A comment I received:
"This past week I have been home recovering from surgery; and truthfully, I thought I was going to go insane from being stuck at home this entire time. I was overjoyed to finally get out of the house and return to work tonight!
I do not know how women can find the sanity to stay at home all day but more power to you. I, for one, could not. If after just 4 days I am ready to bang my head against a wall, I can only imagine what doing that every day would do to me."
I certainly understand you; I would also go crazy after a few days without any fresh air and exercise. While I probably spend much more time at home than someone who works outside the home, being inside for days without seeing sunshine is an almost foolproof recipe for depression and frustration. However, I don't think that the only way not to be always stuck at home is to work full-time outside the home.
I doubt that in the past, women were locked up in their homes. Many more people than today lived in the country, and had large gardens that needed to be tended to. Many raised animals. Even in the city, having a house with a garden was much more common than today. Women weren't stuck in a tiny cubicle that is the typical modern apartment. I think that for at least a couple of hours a day, they were out there, pruning the rose bushes or feeding the chickens.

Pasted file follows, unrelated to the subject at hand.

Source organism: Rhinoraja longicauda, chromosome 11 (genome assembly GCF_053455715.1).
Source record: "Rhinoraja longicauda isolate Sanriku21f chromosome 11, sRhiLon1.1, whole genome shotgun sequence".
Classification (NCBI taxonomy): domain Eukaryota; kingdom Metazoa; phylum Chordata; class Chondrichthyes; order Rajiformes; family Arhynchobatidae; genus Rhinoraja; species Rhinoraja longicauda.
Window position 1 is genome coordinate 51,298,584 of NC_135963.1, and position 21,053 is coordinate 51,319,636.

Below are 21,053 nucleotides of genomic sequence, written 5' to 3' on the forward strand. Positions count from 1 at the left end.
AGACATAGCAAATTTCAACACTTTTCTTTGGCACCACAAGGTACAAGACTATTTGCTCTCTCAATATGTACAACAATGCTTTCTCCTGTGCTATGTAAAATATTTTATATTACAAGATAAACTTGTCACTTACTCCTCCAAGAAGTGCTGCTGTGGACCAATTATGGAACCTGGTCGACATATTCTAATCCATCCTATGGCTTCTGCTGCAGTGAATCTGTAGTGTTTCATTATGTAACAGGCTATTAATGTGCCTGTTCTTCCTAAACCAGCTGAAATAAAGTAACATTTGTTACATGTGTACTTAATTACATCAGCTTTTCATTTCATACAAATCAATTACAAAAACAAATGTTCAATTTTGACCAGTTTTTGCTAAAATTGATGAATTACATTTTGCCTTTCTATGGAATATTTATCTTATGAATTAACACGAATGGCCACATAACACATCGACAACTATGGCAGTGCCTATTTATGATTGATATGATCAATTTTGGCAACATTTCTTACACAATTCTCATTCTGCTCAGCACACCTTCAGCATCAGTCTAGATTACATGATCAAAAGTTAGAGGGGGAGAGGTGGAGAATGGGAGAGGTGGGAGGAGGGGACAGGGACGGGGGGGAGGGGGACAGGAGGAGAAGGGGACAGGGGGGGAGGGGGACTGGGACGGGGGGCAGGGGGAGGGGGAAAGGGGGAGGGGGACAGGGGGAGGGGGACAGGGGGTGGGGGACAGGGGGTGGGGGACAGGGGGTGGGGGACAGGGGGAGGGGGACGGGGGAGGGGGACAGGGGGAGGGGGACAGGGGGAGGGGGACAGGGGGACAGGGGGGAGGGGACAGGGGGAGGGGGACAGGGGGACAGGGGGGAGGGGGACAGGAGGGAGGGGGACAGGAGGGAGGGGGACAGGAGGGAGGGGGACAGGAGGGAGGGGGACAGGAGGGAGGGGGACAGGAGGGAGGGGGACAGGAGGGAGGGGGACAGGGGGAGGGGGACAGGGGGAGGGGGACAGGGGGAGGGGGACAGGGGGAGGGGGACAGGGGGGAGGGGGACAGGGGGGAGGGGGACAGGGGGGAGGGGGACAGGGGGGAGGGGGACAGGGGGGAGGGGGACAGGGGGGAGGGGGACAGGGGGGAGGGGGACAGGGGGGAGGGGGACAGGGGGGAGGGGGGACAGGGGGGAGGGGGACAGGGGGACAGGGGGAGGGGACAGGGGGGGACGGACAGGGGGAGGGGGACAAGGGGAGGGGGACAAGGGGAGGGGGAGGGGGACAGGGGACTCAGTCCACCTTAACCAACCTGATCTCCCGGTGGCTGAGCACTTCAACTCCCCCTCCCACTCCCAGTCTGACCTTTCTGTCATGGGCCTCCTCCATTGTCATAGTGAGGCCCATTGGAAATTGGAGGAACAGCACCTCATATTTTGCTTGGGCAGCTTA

For me, today's morning included hanging the laundry in my back yard, working in the garden, and taking a slow walk to the grocery store and back with my baby. Of course, I'm blessed to live in a beautiful place with lovely scenery and fresh air, which calls for the enjoyment of being out of doors. We belong to a community which encourages spontaneous neighbourly visits. In crowded, polluted cities where people don't know their neighbours, the most common diversion might indeed be going to work and back, and friends are only found at work.
By the way, many employees, like my husband, hardly see the light of day because they work such long hours in polluted urban surroundings. I think that overall, I spend more time out of doors than my husband.
I understand that not all modern homemakers can live in remote rural places with small, close-knit communities. Not everyone can have a garden, however small. But there are always things one can do in order not to feel bored or isolated. Getting to know one's neighbours is a tradition that can and should be restored. Little things like a short trip to the library with your children can provide a pleasant and valuable break that will prevent the feeling of being cooped up.
We all need outlets - friendships, hobbies, activities. It helps to keep us sane. For some people, working outside the home becomes an "outlet" - usually for women, men normally look at their job as the means to earn money. My husband says that, if finances allowed, he would gladly stay home and dedicate most of his time to growing plants or home improvements.
To sum it up, there are more than just two options: either being stuck at home all day long, or working outside the home during most hours of the day. Valuable out of doors time for oursevles and our children includes a multitude of opportunities for learning, exercise, and fellowship.